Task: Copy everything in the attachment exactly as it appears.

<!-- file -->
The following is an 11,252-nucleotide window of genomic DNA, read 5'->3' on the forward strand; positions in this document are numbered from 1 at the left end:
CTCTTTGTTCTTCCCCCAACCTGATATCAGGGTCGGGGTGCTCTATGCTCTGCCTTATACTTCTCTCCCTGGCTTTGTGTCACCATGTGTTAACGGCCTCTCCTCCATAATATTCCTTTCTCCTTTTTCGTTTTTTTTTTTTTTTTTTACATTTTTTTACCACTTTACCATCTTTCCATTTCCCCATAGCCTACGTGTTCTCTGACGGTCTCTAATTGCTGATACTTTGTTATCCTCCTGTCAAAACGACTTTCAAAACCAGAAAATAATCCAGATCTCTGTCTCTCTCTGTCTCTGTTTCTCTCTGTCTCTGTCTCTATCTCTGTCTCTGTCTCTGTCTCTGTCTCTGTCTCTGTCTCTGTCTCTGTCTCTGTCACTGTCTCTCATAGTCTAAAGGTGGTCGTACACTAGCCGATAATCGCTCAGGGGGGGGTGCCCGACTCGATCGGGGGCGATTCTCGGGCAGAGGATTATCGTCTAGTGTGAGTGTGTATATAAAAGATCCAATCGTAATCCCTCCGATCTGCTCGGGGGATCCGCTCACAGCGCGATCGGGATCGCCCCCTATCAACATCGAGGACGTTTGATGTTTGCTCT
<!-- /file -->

The following is an 11,252-nucleotide window of genomic DNA, read 5'->3' on the forward strand; positions in this document are numbered from 1 at the left end:
CTCTTTGTTCTTCCCCCAACCTGATATCAGGGTCGGGGTGCTCTATGCTCTGCCTTATACTTCTCTCCCTGGCTTTGTGTCACCATGTGTTAACGGCCTCTCCTCCATAATATTCCTTTCTCCTTTTTCGTTTTTTTTTTTTTTTTTTACATTTTTTTACCACTTTACCATCTTTCCATTTCCCCATAGCCTACGTGTTCTCTGACGGTCTCTAATTGCTGATACTTTGTTATCCTCCTGTCAAAACGACTTTCAAAACCAGAAAATAATCCAGATCTCTGTCTCTCTCTGTCTCTGTTTCTCTCTGTCTCTGTCTCTATCTCTGTCTCTGTCTCTGTCTCTGTCTCTGTCTCTGTCTCTGTCTCTGTCTCTGTCACTGTCTCTCATAGTCTAAAGGTGGTCGTACACTAGCCGATAATCGCTCAGGGGGGGGTGCCCGACTCGATCGGGGGCGATTCTCGGGCAGAGGATTATCGTCTAGTGTGAGTGTGTATATAAAAGATCCAATCGTAATCCCTCCGATCTGCTCGGGGGATCCGCTCACAGCGCGATCGGGATCGCCCCCTATCAACATCGAGGACGTTTGATGTTTGCTCT